Long lines. Worthy benny. Hot coffee. Spicy bloodies.
At two of Tacoma’s newest brunches, one of these tell-tale Sunday morning signs won’t happen.
Asado and Matriarch Lounge, both respected for their dinner dishes, will add limited Sunday brunch service this month. Limited because the menus are highly curated and because reservations are required or highly recommended.
BRUNCH WITH THE CHEFS
First up: Matriarch launches its brunch service Feb. 16, the first of what will begin as a monthly series.
Chef Roger Weatherhead will cook the three-course prix fixe ($35 before tax and gratuity), while bar director Megan Henson will whip up several new cocktails, priced à la carte.
That’s it for staffing. No, really.
“We’re taking a little risk with this,” Weatherhead told The News Tribune. Matriarch and Honey at Alma Mater share a kitchen, but their service times usually don’t overlap. Henson said Weatherhead has “created a menu where it shouldn’t be a burden.”
Regardless, the chef is duly familiar with this intimate dining style.
He previously cooked at Seattle’s Art of the Table, which serves a tasting menu nightly and boasts a 10-seat chef’s table, before moving to Wooden City in downtown Tacoma. A friend of chef Mike Parker at neighbor Honey Kitchen, which just introduced lunch, he took the reins at Matriarch in March 2019.
The first course includes a roasted root vegetable salad tossed with hazelnuts and an intriguing espresso vinaigrette. For mains, look to crab toast on sourdough with avocado mousse or eggs Benedict with San Daniele prosciutto.
The third round satisfies that sweet tooth — or not — with a choice between a buttermilk waffle with huckleberry sauce or a mini cheese plate.
On the beverage side, Henson — who worked with En Rama’s Chris Keil during his Hilltop Kitchen days — will riff on Matriarch’s signature style of “well-balanced, precision-pour cocktails,” inspired by the classics.
How about an amer bière? A typical après-ski boilermaker, it combines a shot of amaro or other bitter liqueur with a crisp beer; Hensen opts for a Czech pilsner and fernet ($11). There’s also one of her favorite brunch cocktails, a Kalimotxo — that’s red wine with Cola, a cherished South American refreshment — to which Hensen adds Pasubio, a wine-based amaro ($10).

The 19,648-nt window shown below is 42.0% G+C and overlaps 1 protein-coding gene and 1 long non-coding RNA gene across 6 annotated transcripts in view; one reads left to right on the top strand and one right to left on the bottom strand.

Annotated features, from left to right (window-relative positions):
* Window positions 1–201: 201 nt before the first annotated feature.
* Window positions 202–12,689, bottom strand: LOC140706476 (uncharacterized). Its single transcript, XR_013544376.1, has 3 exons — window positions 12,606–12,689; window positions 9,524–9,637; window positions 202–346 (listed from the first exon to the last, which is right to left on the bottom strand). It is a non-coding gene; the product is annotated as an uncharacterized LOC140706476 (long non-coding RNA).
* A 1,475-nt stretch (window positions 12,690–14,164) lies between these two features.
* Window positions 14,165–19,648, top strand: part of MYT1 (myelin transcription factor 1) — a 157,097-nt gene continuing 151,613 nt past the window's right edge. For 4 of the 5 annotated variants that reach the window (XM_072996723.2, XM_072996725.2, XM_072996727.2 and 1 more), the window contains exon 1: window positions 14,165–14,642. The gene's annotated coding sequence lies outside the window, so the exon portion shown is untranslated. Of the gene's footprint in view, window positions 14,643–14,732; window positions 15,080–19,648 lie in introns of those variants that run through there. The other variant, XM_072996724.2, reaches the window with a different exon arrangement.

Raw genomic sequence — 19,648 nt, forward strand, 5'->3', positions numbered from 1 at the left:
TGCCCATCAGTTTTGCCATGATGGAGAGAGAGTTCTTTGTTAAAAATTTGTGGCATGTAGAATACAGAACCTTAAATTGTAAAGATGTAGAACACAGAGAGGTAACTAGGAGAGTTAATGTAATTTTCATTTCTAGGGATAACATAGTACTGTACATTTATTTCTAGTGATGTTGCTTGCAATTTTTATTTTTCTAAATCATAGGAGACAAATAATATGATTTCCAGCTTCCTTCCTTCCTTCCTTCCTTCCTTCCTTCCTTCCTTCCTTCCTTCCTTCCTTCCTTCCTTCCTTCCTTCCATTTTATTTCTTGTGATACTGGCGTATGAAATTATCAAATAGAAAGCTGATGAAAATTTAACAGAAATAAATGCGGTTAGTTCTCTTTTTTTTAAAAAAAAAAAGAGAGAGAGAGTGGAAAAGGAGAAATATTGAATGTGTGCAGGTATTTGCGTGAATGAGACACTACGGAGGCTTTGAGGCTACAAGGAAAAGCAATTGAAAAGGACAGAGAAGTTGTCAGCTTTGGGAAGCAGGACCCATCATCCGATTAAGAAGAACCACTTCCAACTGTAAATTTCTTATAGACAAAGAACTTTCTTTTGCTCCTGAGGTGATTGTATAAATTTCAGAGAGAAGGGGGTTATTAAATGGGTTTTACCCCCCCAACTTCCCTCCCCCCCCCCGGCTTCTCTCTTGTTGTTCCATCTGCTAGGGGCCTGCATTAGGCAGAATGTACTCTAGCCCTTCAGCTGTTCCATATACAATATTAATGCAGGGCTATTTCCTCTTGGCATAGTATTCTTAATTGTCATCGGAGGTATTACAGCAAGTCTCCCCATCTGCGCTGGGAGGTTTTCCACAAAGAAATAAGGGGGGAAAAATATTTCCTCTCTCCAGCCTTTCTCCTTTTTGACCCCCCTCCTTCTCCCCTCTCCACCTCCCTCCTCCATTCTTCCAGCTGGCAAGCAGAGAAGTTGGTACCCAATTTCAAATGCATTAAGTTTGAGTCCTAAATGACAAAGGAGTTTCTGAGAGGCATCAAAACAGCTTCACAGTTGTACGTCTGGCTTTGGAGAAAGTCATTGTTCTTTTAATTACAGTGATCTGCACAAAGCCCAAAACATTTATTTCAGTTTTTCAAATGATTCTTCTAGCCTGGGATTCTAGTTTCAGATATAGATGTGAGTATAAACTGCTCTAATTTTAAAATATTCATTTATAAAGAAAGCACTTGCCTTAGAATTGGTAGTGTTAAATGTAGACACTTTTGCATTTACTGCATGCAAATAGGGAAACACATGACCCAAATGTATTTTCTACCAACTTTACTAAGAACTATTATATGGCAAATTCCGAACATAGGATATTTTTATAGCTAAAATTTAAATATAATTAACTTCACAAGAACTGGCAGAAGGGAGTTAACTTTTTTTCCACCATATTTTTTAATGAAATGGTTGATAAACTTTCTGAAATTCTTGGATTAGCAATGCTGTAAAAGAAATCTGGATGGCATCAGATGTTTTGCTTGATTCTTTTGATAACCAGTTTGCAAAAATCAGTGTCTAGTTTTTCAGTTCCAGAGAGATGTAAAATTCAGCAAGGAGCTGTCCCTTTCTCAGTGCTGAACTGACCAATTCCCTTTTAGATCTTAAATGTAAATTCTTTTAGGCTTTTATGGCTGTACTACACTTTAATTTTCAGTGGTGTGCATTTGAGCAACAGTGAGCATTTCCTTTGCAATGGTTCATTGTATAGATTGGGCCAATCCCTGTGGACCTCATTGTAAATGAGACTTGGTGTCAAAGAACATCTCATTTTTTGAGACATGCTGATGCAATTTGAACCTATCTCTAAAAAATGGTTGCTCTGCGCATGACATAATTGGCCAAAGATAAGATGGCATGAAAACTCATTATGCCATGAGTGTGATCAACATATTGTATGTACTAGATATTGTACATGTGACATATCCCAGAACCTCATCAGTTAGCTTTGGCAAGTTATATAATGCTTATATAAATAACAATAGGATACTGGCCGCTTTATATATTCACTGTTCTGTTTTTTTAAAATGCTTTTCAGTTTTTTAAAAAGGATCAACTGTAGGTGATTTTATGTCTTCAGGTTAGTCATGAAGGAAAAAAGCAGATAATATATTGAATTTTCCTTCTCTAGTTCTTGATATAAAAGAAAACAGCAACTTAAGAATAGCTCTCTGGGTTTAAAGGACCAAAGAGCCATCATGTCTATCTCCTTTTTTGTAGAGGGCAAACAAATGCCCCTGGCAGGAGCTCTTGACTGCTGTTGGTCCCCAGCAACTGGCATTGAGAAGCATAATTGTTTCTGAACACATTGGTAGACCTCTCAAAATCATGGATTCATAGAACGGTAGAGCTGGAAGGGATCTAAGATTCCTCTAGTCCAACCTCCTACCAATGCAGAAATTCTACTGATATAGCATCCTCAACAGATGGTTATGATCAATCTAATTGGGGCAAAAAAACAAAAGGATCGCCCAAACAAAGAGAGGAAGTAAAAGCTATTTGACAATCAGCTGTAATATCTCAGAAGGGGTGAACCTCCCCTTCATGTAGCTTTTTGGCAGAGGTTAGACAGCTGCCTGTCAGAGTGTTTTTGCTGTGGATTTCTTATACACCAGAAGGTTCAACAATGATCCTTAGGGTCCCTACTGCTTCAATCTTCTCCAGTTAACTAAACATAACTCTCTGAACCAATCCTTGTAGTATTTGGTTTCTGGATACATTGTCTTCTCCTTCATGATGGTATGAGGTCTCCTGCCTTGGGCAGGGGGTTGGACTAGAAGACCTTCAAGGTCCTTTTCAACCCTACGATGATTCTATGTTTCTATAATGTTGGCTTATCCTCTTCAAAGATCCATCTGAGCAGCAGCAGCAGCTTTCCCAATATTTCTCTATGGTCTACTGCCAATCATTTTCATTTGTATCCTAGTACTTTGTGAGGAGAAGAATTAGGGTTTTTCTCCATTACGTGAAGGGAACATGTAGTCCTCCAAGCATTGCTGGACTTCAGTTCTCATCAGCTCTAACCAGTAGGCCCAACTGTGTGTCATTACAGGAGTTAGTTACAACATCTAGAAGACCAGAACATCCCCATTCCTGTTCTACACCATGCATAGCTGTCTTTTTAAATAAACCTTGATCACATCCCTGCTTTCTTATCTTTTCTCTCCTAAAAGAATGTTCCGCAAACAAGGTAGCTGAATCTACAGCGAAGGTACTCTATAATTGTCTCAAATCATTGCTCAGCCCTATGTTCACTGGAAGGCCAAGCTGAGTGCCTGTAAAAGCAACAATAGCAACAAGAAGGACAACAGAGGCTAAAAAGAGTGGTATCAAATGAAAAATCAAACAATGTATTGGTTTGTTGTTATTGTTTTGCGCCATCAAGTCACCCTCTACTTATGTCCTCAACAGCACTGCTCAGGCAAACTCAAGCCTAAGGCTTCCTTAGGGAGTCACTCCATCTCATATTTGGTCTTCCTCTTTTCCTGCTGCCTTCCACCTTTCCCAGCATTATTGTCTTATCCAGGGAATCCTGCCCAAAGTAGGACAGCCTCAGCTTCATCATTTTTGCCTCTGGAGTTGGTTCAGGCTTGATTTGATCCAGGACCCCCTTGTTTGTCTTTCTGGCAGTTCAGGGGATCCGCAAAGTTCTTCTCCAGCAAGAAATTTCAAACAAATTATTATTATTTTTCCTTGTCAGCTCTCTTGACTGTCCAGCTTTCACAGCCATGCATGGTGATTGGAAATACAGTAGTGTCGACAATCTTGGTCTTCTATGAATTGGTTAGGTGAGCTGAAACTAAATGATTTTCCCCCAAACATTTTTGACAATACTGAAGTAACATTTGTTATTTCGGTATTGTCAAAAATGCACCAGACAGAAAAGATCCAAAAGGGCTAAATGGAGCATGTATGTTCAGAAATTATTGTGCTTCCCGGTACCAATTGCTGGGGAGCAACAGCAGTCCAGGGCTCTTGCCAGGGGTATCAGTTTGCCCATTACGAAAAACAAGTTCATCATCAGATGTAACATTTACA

“We really wanted to keep it simple, but pretty approachable,” she said. If the brunch proves to be a hit, she hopes to “get a little weirder” with the cocktail menu.
For straight shooters, she has conjured a hibiscus-infused vodka tonic ($8) and a French 75 with lavender honey ($10). And, sure, get a fresh-squeezed mimosa ($8) or a house bloody ($10), but for the latter you’ll have to pry aquavit from Henson’s creative hands.
The herbaceous Scandinavian spirit resembles gin but with more caraway and star anise.
“I feel like it’s just a perfect marriage when it comes to pickled things and a fun, playful house mary mix,” she said. “It’s slightly different, subtle but there.”
Sunday’s 11 a.m. slot had just about filled up as of press time. Seating is available for 10 people each on the hour through 2 p.m. Book and pre-pay through Tock.
MADE FOR BRUNCH
Asado has offered its brunch menu in the past only on special occasions like New Year’s Day and Mother’s Day, when reservations fill up quickly. General manager Chris Casella “definitely recommends” reservations for this new regular brunch series.
Well, sort of regular. Like Matriarch, Asado will offer brunch monthly for now, on the last Sunday of the month, starting Feb. 23.
Asked why now, Casella said, “We’re a small restaurant, and we’re busy. We have a good time over here. Providing another opportunity to get our food in front of people with variety is exhilarating for the staff, especially the chef and the cooking team.”
The service staff, many of whom have been with the restaurant for years, also appreciate the quicker turn of breakfast and lunch-goers.
“I think there’s a big draw for brunch in Tacoma,” said Casella, though he hopes the flavors will set Asado apart. “That’s where we like to be. We like to carve out our own little niche.”
Take, for instance, the Asado Mary ($14): “almost a meal in itself,” served with a spear of asparagus, a slice of bacon and chorizo, a shishito pepper and a prawn.
Brunch dishes all get the Argentine treatment, like a chorizo breakfast platter, eggs Benedict with poblano hollandaise, or an omelet with roasted tomatoes, smoked mushrooms and salsa criolla (red onions, bell peppers, lime, vinegar and cilantro).
Everything comes with polenta or home fries and a side of fruit, including the Milanesa a Caballo, a breaded and fried sirloin served alongside eggs, salsa and chimichurri.
Prices range from about $16 for the BLTE with two eggs, guacamole and chipotle aioli, to $42 for the Bistek y Huevos with serrano ham and poached eggs. Most dishes hover near $20, such as the Camarones y Semola with cotija, tomatillo and pickled jalapenos ($19) and the Pollo Frito with chorizo gravy ($18).
Casella said Asado has committed to monthly brunch for now, but depending on feedback and demand, weekly is a possibility down the line.
▪ 1322 Fawcett Ave., Tacoma, 253-507-7289, almamatertacoma.com
▪ Sunday brunch, monthly starting Feb. 16, reservations through Tock (21+)
Asado Cucina Argentina
▪ 2810 6th Ave., Tacoma, 253-272-7770, asadotacoma.com
▪ Sunday brunch, last Sunday of the month starting Feb. 23, reservations through Resy